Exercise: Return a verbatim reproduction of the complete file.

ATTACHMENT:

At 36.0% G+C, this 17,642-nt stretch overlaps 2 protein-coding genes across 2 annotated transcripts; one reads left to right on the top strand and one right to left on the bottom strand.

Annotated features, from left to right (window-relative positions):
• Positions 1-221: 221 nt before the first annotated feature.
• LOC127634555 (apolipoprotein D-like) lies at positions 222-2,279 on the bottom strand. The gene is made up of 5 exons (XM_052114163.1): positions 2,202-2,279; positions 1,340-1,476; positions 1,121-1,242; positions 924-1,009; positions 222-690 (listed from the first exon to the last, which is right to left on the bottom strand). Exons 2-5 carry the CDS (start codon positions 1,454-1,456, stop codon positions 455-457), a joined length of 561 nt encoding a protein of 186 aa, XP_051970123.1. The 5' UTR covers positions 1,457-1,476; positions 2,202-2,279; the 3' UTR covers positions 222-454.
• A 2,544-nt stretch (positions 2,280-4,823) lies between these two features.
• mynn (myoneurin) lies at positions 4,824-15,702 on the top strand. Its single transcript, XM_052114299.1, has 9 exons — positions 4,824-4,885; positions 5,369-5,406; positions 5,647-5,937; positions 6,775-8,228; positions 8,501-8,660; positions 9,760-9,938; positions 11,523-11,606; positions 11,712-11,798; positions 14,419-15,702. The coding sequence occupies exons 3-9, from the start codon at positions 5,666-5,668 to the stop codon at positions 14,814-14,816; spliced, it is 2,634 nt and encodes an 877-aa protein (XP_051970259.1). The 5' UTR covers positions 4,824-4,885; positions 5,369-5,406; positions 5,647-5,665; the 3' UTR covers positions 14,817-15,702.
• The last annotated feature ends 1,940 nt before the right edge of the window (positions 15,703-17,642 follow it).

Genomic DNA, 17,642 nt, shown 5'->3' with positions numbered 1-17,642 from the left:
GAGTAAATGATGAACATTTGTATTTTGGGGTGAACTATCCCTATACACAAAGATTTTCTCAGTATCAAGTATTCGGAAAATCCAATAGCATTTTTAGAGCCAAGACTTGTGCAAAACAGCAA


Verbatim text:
At 36.0% G+C, this 17,642-nt stretch overlaps 2 protein-coding genes across 2 annotated transcripts; one reads left to right on the top strand and one right to left on the bottom strand.

Annotated features, from left to right (window-relative positions):
• Positions 1-221: 221 nt before the first annotated feature.
• LOC127634555 (apolipoprotein D-like) lies at positions 222-2,279 on the bottom strand. The gene is made up of 5 exons (XM_052114163.1): positions 2,202-2,279; positions 1,340-1,476; positions 1,121-1,242; positions 924-1,009; positions 222-690 (listed from the first exon to the last, which is right to left on the bottom strand). Exons 2-5 carry the CDS (start codon positions 1,454-1,456, stop codon positions 455-457), a joined length of 561 nt encoding a protein of 186 aa, XP_051970123.1. The 5' UTR covers positions 1,457-1,476; positions 2,202-2,279; the 3' UTR covers positions 222-454.
• A 2,544-nt stretch (positions 2,280-4,823) lies between these two features.
• mynn (myoneurin) lies at positions 4,824-15,702 on the top strand. Its single transcript, XM_052114299.1, has 9 exons — positions 4,824-4,885; positions 5,369-5,406; positions 5,647-5,937; positions 6,775-8,228; positions 8,501-8,660; positions 9,760-9,938; positions 11,523-11,606; positions 11,712-11,798; positions 14,419-15,702. The coding sequence occupies exons 3-9, from the start codon at positions 5,666-5,668 to the stop codon at positions 14,814-14,816; spliced, it is 2,634 nt and encodes an 877-aa protein (XP_051970259.1). The 5' UTR covers positions 4,824-4,885; positions 5,369-5,406; positions 5,647-5,665; the 3' UTR covers positions 14,817-15,702.
• The last annotated feature ends 1,940 nt before the right edge of the window (positions 15,703-17,642 follow it).

Genomic DNA, 17,642 nt, shown 5'->3' with positions numbered 1-17,642 from the left:
GAGTAAATGATGAACATTTGTATTTTGGGGTGAACTATCCCTATACACAAAGATTTTCTCAGTATCAAGTATTCGGAAAATCCAATAGCATTTTTAGAGCCAAGACTTGTGCAAAACAGCAA